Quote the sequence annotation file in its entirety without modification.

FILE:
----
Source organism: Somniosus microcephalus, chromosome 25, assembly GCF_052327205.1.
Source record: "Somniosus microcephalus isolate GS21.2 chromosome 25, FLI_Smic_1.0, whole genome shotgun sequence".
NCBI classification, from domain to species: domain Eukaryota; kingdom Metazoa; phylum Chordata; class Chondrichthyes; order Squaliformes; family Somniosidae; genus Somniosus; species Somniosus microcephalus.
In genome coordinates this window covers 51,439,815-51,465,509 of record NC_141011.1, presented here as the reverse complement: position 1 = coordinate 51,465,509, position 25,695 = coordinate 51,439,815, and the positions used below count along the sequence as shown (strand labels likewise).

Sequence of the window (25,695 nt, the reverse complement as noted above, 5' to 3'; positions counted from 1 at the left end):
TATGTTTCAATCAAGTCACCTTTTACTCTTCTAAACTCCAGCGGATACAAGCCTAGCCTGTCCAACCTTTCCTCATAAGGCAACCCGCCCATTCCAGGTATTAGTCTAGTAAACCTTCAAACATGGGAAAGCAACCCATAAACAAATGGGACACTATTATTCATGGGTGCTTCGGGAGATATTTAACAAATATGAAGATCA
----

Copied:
Source organism: Somniosus microcephalus, chromosome 25, assembly GCF_052327205.1.
Source record: "Somniosus microcephalus isolate GS21.2 chromosome 25, FLI_Smic_1.0, whole genome shotgun sequence".
NCBI classification, from domain to species: domain Eukaryota; kingdom Metazoa; phylum Chordata; class Chondrichthyes; order Squaliformes; family Somniosidae; genus Somniosus; species Somniosus microcephalus.
In genome coordinates this window covers 51,439,815-51,465,509 of record NC_141011.1, presented here as the reverse complement: position 1 = coordinate 51,465,509, position 25,695 = coordinate 51,439,815, and the positions used below count along the sequence as shown (strand labels likewise).

Sequence of the window (25,695 nt, the reverse complement as noted above, 5' to 3'; positions counted from 1 at the left end):
TATGTTTCAATCAAGTCACCTTTTACTCTTCTAAACTCCAGCGGATACAAGCCTAGCCTGTCCAACCTTTCCTCATAAGGCAACCCGCCCATTCCAGGTATTAGTCTAGTAAACCTTCAAACATGGGAAAGCAACCCATAAACAAATGGGACACTATTATTCATGGGTGCTTCGGGAGATATTTAACAAATATGAAGATCA